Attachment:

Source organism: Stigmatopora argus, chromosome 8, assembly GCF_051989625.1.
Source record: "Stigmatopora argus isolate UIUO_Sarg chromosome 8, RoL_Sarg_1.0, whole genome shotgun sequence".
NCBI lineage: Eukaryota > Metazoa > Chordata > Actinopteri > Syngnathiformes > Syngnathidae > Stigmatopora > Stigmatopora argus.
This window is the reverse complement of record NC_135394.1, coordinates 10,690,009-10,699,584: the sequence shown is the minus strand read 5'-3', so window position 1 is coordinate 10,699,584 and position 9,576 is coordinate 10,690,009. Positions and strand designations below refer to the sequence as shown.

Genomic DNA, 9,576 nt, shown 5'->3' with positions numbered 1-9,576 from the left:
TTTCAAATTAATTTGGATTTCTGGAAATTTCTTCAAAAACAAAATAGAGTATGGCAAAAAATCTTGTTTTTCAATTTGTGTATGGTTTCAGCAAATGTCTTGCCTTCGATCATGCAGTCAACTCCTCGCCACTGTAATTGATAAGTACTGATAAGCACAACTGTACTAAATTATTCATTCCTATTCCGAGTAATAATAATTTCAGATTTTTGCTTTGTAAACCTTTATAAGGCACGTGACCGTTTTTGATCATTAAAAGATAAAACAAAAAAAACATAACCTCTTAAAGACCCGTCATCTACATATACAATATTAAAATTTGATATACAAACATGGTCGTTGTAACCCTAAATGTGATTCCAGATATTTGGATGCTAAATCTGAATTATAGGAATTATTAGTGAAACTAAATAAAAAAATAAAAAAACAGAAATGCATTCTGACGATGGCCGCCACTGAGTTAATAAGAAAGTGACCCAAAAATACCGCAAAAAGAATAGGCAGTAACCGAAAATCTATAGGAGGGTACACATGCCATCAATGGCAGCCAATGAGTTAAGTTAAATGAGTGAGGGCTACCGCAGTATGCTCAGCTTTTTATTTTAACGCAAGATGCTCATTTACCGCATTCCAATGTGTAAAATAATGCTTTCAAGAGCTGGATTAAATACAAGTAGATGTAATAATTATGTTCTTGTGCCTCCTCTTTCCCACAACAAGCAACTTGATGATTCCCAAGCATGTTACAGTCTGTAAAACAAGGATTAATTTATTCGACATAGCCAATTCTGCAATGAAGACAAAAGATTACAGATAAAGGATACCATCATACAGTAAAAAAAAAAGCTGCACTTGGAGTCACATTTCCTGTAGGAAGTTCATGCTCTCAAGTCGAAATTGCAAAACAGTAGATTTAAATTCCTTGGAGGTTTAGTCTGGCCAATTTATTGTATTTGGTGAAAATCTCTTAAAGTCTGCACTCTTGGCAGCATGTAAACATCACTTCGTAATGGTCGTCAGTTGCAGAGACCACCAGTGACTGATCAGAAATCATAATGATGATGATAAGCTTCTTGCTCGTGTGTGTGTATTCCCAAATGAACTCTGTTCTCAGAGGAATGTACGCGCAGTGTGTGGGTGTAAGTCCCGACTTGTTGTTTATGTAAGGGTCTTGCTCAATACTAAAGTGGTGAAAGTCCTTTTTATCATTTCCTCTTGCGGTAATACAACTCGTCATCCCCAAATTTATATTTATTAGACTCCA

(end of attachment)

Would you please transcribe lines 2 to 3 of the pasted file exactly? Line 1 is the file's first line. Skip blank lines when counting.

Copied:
Source record: "Stigmatopora argus isolate UIUO_Sarg chromosome 8, RoL_Sarg_1.0, whole genome shotgun sequence".
NCBI lineage: Eukaryota > Metazoa > Chordata > Actinopteri > Syngnathiformes > Syngnathidae > Stigmatopora > Stigmatopora argus.